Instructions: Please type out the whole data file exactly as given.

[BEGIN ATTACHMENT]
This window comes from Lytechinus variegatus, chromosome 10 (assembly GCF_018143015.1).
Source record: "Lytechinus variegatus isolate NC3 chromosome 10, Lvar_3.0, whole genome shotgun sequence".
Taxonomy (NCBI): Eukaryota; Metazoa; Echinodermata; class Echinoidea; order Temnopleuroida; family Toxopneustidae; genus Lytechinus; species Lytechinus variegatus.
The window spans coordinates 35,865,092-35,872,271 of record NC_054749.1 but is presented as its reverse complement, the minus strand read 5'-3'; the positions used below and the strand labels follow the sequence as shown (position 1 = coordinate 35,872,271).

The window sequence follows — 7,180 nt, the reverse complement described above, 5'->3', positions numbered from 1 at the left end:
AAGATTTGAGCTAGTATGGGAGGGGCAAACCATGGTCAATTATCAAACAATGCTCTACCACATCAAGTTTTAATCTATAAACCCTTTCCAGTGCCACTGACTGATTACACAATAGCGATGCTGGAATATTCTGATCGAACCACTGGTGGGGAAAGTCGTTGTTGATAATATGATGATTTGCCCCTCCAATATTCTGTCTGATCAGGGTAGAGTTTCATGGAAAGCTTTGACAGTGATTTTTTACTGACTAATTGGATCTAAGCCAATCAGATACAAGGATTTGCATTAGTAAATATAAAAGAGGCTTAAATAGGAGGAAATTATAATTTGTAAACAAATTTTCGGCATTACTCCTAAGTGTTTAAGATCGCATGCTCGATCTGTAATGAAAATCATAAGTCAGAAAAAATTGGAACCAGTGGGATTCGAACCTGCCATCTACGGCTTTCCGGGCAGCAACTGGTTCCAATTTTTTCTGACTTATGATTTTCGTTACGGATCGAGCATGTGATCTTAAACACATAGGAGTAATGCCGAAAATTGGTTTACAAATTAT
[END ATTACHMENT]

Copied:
This window comes from Lytechinus variegatus, chromosome 10 (assembly GCF_018143015.1).
Source record: "Lytechinus variegatus isolate NC3 chromosome 10, Lvar_3.0, whole genome shotgun sequence".
Taxonomy (NCBI): Eukaryota; Metazoa; Echinodermata; class Echinoidea; order Temnopleuroida; family Toxopneustidae; genus Lytechinus; species Lytechinus variegatus.
The window spans coordinates 35,865,092-35,872,271 of record NC_054749.1 but is presented as its reverse complement, the minus strand read 5'-3'; the positions used below and the strand labels follow the sequence as shown (position 1 = coordinate 35,872,271).

The window sequence follows — 7,180 nt, the reverse complement described above, 5'->3', positions numbered from 1 at the left end:
AAGATTTGAGCTAGTATGGGAGGGGCAAACCATGGTCAATTATCAAACAATGCTCTACCACATCAAGTTTTAATCTATAAACCCTTTCCAGTGCCACTGACTGATTACACAATAGCGATGCTGGAATATTCTGATCGAACCACTGGTGGGGAAAGTCGTTGTTGATAATATGATGATTTGCCCCTCCAATATTCTGTCTGATCAGGGTAGAGTTTCATGGAAAGCTTTGACAGTGATTTTTTACTGACTAATTGGATCTAAGCCAATCAGATACAAGGATTTGCATTAGTAAATATAAAAGAGGCTTAAATAGGAGGAAATTATAATTTGTAAACAAATTTTCGGCATTACTCCTAAGTGTTTAAGATCGCATGCTCGATCTGTAATGAAAATCATAAGTCAGAAAAAATTGGAACCAGTGGGATTCGAACCTGCCATCTACGGCTTTCCGGGCAGCAACTGGTTCCAATTTTTTCTGACTTATGATTTTCGTTACGGATCGAGCATGTGATCTTAAACACATAGGAGTAATGCCGAAAATTGGTTTACAAATTAT